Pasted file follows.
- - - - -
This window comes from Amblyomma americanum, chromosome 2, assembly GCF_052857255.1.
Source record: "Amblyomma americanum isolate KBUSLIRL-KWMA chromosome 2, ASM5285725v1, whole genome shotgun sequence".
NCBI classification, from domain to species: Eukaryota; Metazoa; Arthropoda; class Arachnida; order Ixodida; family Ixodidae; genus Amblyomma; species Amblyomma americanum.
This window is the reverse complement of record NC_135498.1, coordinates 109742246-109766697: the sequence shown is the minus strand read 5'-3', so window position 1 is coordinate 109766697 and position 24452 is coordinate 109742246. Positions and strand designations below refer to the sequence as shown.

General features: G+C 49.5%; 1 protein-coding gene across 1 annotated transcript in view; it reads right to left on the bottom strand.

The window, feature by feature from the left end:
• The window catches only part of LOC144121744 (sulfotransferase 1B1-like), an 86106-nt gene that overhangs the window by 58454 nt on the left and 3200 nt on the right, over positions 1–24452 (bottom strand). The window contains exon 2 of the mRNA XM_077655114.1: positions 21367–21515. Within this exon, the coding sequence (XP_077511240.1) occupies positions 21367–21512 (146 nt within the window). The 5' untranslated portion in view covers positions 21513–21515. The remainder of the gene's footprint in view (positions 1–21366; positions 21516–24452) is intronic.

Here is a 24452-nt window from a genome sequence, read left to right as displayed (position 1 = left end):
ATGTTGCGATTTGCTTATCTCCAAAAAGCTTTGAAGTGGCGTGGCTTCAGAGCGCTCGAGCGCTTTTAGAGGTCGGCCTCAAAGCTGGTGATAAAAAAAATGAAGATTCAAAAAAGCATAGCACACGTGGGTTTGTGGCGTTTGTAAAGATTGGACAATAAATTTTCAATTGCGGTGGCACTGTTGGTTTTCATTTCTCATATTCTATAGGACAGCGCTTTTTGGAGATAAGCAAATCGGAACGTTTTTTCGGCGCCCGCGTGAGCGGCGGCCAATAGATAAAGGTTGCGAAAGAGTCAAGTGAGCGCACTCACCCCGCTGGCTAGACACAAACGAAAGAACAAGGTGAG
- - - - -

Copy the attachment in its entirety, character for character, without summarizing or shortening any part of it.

This window comes from Amblyomma americanum, chromosome 2, assembly GCF_052857255.1.
Source record: "Amblyomma americanum isolate KBUSLIRL-KWMA chromosome 2, ASM5285725v1, whole genome shotgun sequence".
NCBI classification, from domain to species: Eukaryota; Metazoa; Arthropoda; class Arachnida; order Ixodida; family Ixodidae; genus Amblyomma; species Amblyomma americanum.
This window is the reverse complement of record NC_135498.1, coordinates 109742246-109766697: the sequence shown is the minus strand read 5'-3', so window position 1 is coordinate 109766697 and position 24452 is coordinate 109742246. Positions and strand designations below refer to the sequence as shown.

General features: G+C 49.5%; 1 protein-coding gene across 1 annotated transcript in view; it reads right to left on the bottom strand.

The window, feature by feature from the left end:
• The window catches only part of LOC144121744 (sulfotransferase 1B1-like), an 86106-nt gene that overhangs the window by 58454 nt on the left and 3200 nt on the right, over positions 1–24452 (bottom strand). The window contains exon 2 of the mRNA XM_077655114.1: positions 21367–21515. Within this exon, the coding sequence (XP_077511240.1) occupies positions 21367–21512 (146 nt within the window). The 5' untranslated portion in view covers positions 21513–21515. The remainder of the gene's footprint in view (positions 1–21366; positions 21516–24452) is intronic.

Here is a 24452-nt window from a genome sequence, read left to right as displayed (position 1 = left end):
ATGTTGCGATTTGCTTATCTCCAAAAAGCTTTGAAGTGGCGTGGCTTCAGAGCGCTCGAGCGCTTTTAGAGGTCGGCCTCAAAGCTGGTGATAAAAAAAATGAAGATTCAAAAAAGCATAGCACACGTGGGTTTGTGGCGTTTGTAAAGATTGGACAATAAATTTTCAATTGCGGTGGCACTGTTGGTTTTCATTTCTCATATTCTATAGGACAGCGCTTTTTGGAGATAAGCAAATCGGAACGTTTTTTCGGCGCCCGCGTGAGCGGCGGCCAATAGATAAAGGTTGCGAAAGAGTCAAGTGAGCGCACTCACCCCGCTGGCTAGACACAAACGAAAGAACAAGGTGAG